H-P and Pretexting

            Various ethical reasoning parameters such as deontological and utilitarian principles can be employed in investigating the rationale for retaining or forcing Ms Dunn to resign. However, logical precepts should be employed in deciding the measures to be taken to her. The manner of approaches should be in line with the basic principles of pretexting and the diameters with which this ethical activity should operate in.

            Pretexting can be defined as the process with which a set of sentitive data of a personal capacity is mined and acquired through impersonification or even deception. The illegal concept of pretexting is credited to the parametric nature of the mined data in terms of the influence and actions developed from it. The basic intention of pretexting is to provide a subset of sensitive information as well as the financial information which becomes actionable in legal perception. Pretexting is perceived as ethically correct when it comes to exposing the unfaithfulness of a spouse. With these two perceptions therefore, it would be logically rational when questioning about the nature of penalty to be provided towards Ms Dunn. Rationally, her actions in this case are subjective to legal penalties. Her resignation should never be compromised which should even follow a legal suit in a court of the law (James, 2006, p.54)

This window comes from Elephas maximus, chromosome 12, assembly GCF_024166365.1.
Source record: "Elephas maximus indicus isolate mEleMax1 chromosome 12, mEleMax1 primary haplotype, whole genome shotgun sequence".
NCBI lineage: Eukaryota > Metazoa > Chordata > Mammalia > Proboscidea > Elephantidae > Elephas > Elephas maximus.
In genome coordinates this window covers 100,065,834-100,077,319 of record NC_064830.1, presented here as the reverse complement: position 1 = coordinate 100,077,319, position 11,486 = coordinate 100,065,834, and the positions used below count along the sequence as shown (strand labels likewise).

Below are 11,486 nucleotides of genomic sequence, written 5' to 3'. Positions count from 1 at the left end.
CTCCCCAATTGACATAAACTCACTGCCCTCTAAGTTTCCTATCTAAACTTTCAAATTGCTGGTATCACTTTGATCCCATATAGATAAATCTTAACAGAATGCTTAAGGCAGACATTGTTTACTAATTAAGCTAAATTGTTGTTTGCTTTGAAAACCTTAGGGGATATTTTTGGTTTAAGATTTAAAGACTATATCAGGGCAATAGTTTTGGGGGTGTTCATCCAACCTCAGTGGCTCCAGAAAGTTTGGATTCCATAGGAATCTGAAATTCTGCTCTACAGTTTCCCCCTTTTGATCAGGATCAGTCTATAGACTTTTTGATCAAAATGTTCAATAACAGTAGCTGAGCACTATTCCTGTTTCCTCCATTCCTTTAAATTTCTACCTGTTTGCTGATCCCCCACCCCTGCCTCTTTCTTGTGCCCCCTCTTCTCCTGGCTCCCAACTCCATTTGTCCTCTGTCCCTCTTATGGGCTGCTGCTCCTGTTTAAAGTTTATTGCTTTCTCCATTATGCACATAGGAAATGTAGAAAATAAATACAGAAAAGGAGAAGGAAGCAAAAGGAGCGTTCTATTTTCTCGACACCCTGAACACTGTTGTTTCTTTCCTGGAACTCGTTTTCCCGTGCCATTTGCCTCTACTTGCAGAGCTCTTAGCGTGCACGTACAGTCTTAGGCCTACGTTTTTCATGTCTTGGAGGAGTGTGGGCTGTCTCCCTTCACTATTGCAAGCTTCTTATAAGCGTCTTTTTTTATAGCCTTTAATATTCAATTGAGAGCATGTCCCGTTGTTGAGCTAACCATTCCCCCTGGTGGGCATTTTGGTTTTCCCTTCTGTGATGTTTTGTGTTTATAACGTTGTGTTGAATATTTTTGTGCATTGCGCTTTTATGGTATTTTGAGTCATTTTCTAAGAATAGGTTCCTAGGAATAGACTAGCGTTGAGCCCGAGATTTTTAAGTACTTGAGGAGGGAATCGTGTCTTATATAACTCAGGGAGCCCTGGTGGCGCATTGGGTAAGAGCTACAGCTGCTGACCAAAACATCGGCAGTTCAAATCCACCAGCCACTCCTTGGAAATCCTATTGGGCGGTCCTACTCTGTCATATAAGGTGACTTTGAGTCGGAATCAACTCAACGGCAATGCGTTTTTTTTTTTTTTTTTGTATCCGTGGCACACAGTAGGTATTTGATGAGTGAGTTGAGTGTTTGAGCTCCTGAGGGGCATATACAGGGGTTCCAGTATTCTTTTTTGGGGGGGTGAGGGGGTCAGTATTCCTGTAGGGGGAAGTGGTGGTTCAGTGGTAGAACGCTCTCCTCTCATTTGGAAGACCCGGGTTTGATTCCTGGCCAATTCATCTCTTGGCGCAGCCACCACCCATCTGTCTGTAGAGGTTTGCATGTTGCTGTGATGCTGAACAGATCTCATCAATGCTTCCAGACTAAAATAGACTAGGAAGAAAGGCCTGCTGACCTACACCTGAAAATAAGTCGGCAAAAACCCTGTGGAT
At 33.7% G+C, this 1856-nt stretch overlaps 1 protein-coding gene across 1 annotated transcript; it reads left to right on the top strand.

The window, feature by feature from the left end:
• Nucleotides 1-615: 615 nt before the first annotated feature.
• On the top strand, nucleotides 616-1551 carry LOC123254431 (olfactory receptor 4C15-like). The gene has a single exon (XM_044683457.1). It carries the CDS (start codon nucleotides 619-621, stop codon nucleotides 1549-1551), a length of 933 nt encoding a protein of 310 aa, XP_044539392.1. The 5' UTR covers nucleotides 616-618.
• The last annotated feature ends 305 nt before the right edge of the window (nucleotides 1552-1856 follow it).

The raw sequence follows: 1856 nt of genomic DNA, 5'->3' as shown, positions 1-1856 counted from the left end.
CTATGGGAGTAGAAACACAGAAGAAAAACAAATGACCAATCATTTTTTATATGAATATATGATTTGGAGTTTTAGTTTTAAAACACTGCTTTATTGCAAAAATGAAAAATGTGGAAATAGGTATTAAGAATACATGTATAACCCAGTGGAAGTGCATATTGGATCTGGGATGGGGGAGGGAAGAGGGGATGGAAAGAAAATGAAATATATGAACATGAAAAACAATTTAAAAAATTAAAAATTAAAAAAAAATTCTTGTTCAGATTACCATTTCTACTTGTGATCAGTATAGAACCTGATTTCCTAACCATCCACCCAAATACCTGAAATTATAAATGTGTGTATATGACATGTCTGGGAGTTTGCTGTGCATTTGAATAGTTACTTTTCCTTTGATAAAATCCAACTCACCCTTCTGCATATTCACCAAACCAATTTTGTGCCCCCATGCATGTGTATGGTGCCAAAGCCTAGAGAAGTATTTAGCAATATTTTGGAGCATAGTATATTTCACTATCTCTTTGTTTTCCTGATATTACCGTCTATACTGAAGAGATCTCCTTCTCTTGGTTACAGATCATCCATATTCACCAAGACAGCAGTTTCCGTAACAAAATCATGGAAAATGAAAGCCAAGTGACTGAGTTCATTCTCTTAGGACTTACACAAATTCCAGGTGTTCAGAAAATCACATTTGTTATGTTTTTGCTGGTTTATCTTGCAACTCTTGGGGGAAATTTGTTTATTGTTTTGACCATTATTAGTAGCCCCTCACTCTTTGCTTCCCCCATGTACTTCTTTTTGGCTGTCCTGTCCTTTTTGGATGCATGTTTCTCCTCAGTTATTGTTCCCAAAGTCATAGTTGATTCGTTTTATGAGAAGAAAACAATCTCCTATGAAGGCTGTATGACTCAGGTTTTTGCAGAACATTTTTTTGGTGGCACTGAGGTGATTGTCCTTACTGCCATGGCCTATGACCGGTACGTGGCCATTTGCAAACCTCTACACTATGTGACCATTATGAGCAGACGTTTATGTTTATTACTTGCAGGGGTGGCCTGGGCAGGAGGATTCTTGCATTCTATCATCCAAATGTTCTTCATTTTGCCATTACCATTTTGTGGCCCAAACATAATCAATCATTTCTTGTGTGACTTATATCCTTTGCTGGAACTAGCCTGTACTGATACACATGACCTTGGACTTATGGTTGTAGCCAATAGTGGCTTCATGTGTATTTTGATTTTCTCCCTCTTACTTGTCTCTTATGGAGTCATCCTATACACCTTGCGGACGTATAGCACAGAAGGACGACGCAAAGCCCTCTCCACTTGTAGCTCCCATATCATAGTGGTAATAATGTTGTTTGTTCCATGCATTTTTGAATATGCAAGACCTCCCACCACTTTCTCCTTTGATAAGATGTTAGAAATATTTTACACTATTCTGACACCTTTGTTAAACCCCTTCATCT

The controversial case by Hewlett-Packard occurred in November 2006. Every rational analysis to this case should be viewed under the two concepts of ethical reasoning which encompass deontological and utilitarianism. Utilitarianism argues that the morally correct action is that which makes the biggest population happy and the least population unhappy. If the morality of Dunn’s action was to be viewed under utilitarian point of view, a quest of the most plausible punishment to Dunn would be initiated. At one level, the quest of whether resignation would yield the greatest efficiency in her capacity should be evaluated. However, the choice of the most optimal punishment on whether resignation or not can only be evaluated in terms of the corrective actions which should be waged against her. Deontological parameter seeks to weigh the various moral choices which should presume an action in providing ethical advices.


This is to imply that a balance of argument on the scope of moral choices held by Dunn were to be evaluated in order to provide the most optimal penalty that equals the moral vice in question. Accordingly, the correct moral duties which were held by her in her provision of the corrective measures ought to be evaluated. Ethically, deontological perception would question on the standards of moral obligations which she held to the members of the board and other parties who were affected by the pretexting. Both the deontological and utilitarian theories would however provide that her resignation would provide the set of maximum punishment which would equalize the effects of breach in moral concepts (Teresa, 2003, p. 57)